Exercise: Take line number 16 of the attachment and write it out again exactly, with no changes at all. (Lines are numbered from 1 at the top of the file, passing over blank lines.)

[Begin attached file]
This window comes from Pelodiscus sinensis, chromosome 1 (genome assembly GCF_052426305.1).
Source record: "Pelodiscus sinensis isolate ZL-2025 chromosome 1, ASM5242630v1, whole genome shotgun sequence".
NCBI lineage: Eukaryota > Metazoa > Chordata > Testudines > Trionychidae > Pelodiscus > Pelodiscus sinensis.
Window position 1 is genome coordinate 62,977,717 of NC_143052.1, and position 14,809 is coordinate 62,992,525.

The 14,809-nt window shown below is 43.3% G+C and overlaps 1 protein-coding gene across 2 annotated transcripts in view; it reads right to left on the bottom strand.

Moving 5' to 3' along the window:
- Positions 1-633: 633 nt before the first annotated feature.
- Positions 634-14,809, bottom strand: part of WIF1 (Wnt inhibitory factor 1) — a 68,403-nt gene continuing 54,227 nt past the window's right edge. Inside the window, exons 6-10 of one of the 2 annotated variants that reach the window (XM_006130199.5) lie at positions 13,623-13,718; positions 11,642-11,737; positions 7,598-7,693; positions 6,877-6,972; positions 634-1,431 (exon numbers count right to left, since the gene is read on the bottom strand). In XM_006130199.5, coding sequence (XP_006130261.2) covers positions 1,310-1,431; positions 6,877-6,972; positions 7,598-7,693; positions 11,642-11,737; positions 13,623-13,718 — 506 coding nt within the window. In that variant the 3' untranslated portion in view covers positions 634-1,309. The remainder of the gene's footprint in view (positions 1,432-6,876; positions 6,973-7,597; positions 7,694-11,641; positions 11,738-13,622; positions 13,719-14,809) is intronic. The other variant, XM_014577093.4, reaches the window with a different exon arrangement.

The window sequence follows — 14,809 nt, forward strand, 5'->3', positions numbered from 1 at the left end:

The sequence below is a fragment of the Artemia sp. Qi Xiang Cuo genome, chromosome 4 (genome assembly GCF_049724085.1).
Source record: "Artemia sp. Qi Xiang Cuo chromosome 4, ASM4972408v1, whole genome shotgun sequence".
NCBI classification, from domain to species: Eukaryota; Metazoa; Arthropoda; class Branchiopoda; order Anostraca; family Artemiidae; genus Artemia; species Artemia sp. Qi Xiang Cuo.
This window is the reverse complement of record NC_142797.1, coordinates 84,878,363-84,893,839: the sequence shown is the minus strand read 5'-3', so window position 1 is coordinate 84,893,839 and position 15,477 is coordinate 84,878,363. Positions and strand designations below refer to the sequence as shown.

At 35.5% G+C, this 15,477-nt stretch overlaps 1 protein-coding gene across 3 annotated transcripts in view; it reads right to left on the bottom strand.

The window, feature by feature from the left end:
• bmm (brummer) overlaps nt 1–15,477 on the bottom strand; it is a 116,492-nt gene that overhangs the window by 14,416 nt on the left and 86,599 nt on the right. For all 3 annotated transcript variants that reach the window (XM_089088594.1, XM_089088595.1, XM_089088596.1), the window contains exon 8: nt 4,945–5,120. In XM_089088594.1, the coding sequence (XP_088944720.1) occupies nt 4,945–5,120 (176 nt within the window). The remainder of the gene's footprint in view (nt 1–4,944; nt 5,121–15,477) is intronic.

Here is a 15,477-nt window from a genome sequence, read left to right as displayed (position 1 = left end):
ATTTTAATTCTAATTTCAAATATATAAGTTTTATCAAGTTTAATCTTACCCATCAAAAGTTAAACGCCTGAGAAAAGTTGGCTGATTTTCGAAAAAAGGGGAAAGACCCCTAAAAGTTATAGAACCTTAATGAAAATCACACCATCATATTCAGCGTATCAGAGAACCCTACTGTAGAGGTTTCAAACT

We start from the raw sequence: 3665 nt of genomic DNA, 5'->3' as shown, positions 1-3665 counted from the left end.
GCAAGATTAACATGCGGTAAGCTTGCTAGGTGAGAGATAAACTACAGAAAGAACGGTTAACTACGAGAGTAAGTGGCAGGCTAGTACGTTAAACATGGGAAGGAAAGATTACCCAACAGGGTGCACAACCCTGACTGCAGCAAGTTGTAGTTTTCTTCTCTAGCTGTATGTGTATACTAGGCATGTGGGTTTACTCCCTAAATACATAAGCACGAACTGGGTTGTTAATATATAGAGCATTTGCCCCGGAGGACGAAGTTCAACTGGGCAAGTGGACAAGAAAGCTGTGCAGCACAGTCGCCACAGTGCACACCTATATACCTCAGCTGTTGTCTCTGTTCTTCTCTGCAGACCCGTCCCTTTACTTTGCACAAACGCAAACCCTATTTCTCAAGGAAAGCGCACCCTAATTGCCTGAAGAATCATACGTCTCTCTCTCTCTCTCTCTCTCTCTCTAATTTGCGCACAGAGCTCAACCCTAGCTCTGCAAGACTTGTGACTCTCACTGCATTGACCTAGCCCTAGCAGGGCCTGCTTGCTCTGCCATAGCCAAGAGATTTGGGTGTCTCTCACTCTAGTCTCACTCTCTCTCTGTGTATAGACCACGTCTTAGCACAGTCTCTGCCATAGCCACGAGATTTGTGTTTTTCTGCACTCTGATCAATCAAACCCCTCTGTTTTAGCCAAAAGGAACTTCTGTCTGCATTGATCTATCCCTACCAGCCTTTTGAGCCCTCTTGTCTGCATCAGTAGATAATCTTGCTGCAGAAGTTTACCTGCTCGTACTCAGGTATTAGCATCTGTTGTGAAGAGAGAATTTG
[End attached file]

• bmm (brummer) overlaps nt 1–15,477 on the bottom strand; it is a 116,492-nt gene that overhangs the window by 14,416 nt on the left and 86,599 nt on the right. For all 3 annotated transcript variants that reach the window (XM_089088594.1, XM_089088595.1, XM_089088596.1), the window contains exon 8: nt 4,945–5,120. In XM_089088594.1, the coding sequence (XP_088944720.1) occupies nt 4,945–5,120 (176 nt within the window). The remainder of the gene's footprint in view (nt 1–4,944; nt 5,121–15,477) is intronic.